The striking results of V. N. Shamov in experiments on dogs and the special conditions of the work in my clinic, frequently requiring immediate blood transfusion, stimulated me to attempt the use of cadaver blood for transfusion in human beings. My first experience was with the case of a young engineer who slashed both of his wrists in a suicidal attempt. He was brought to our hospital pulseless and with slow, jerky respiration. Transfusion with 420 cc. of blood taken from the cadaver of a man, aged 60, who had been killed in an automobile accident just six hours before, promptly revived him.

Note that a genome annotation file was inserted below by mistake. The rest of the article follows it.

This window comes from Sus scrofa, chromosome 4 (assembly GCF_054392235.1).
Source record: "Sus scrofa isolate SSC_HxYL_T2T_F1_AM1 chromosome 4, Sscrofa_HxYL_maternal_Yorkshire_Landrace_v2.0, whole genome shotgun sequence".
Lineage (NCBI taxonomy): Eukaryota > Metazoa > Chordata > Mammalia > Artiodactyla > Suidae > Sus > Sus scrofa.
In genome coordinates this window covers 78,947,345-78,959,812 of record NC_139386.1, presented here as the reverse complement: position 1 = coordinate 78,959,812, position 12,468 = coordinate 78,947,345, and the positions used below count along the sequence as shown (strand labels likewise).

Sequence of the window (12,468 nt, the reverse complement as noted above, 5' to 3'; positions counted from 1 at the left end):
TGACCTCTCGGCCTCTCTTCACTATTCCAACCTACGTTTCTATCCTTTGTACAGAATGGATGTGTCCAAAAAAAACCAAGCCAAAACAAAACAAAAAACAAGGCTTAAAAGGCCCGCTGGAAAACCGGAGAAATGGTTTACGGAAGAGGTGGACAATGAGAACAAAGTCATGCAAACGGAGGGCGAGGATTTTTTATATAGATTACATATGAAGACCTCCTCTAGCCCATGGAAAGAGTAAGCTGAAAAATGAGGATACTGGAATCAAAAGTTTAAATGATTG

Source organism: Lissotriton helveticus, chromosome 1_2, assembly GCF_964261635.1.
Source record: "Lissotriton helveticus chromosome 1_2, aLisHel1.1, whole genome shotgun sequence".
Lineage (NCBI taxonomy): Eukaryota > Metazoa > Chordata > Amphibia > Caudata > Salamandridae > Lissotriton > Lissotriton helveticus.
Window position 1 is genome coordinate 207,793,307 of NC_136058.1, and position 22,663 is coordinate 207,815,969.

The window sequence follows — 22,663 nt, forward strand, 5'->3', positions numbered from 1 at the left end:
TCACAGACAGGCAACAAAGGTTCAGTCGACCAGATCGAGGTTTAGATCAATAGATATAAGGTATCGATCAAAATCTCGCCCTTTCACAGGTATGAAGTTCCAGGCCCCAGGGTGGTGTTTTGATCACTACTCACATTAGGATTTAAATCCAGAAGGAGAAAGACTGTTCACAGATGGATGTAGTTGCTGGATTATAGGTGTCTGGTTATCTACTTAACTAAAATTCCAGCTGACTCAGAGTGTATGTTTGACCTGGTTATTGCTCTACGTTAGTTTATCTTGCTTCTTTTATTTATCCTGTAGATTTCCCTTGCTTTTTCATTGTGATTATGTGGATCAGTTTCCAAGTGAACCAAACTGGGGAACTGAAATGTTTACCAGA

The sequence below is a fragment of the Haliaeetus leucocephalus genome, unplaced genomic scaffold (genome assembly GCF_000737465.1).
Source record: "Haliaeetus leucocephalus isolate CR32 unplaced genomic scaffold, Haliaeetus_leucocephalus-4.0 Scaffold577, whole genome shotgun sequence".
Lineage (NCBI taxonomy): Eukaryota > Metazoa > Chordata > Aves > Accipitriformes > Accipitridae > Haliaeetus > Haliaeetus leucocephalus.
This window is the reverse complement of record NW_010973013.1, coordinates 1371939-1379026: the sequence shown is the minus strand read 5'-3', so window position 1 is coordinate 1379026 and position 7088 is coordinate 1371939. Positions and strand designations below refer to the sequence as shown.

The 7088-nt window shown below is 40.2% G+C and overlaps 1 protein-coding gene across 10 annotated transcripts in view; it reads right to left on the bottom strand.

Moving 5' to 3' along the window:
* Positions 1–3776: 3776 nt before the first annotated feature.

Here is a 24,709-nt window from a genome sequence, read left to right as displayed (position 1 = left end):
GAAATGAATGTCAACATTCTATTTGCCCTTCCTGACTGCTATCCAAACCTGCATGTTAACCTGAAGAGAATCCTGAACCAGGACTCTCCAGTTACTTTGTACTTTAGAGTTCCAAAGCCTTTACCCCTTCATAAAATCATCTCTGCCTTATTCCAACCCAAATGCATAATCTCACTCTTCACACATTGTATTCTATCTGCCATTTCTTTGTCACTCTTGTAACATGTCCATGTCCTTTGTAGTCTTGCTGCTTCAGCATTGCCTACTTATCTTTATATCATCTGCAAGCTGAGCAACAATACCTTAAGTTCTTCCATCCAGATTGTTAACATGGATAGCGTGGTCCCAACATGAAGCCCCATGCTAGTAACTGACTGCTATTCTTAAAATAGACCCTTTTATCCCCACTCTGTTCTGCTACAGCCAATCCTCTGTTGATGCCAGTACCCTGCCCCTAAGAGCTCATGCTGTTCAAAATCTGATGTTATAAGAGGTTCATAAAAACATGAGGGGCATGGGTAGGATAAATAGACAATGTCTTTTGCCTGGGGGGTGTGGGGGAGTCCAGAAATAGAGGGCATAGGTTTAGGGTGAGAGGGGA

My assistants Dr. M. G. Skundina and Dr. S. I. Barenboim1 studied in dogs the oxygen exchange according to Barcroft before bleeding, after partial exsanguination, and after transfusing these animals with blood taken from dogs killed a few hours before. They were able to show that